The decades-old US-Saudi partnership faces one of its most turbulent moments. From Congress voting almost overwhelmingly to sustain Justice Against Sponsors of Terrorism Act (JASTA) law to the deepening domestic criticism in the US on the Yemen campaign, Washington and Riyadh’s common strategic bonds are severely strained by both growing differences and a souring populist mood in America.
There has been an avalanche of commentary openly questioning the need for a partnership with the Kingdom. Despite their reservations on Iran, a number of members of Congress are openly questioning the level of security commitment the US provides to the Kingdom. The White House has been a lukewarm partner. While exercising a veto of JASTA and supporting Saudi Arabia’s security requirements, President Obama is openly skeptical about the broader relationship and its value.
Electoral politics haven’t helped with both Donald Trump and former US Secretary of State Hillary Clinton at times directly referencing Washington’s differences with the Kingdom. A number of US media outlets have further created an echo chamber for this autumn of discontent.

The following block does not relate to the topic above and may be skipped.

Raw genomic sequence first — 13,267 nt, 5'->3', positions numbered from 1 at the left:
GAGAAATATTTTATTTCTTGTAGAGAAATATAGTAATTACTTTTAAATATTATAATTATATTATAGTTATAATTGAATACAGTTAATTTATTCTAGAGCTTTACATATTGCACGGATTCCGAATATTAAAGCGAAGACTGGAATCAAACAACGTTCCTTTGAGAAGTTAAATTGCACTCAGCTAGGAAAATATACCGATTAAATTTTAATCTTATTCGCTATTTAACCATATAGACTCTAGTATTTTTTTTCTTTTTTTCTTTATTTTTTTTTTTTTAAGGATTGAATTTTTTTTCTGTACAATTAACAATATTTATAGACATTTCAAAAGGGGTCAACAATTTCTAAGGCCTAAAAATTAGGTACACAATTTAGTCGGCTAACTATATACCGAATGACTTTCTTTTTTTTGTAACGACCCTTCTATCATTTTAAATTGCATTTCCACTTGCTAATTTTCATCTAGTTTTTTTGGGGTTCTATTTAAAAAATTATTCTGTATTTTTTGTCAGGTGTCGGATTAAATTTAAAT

At this critical moment, as Washington and Riyadh confront deepening challenges from Syria to Iran, the current dark political malaise surrounding the relationship distracts from the pressing challenges facing both states in the region. The recent US strike on Houthi positions, after the militant group launched an attack on the US navy off the coast of Yemen, is a reminder of the real dangers facing Washington and Riyadh.
Yemen’s challenges are not purely a problem from the Kingdom, but for both the broader region and the US. The commentary that Washington faces a moral dilemma in Yemen for supporting the GCC intervention is a distraction from the real issuesAndrew J. Bowen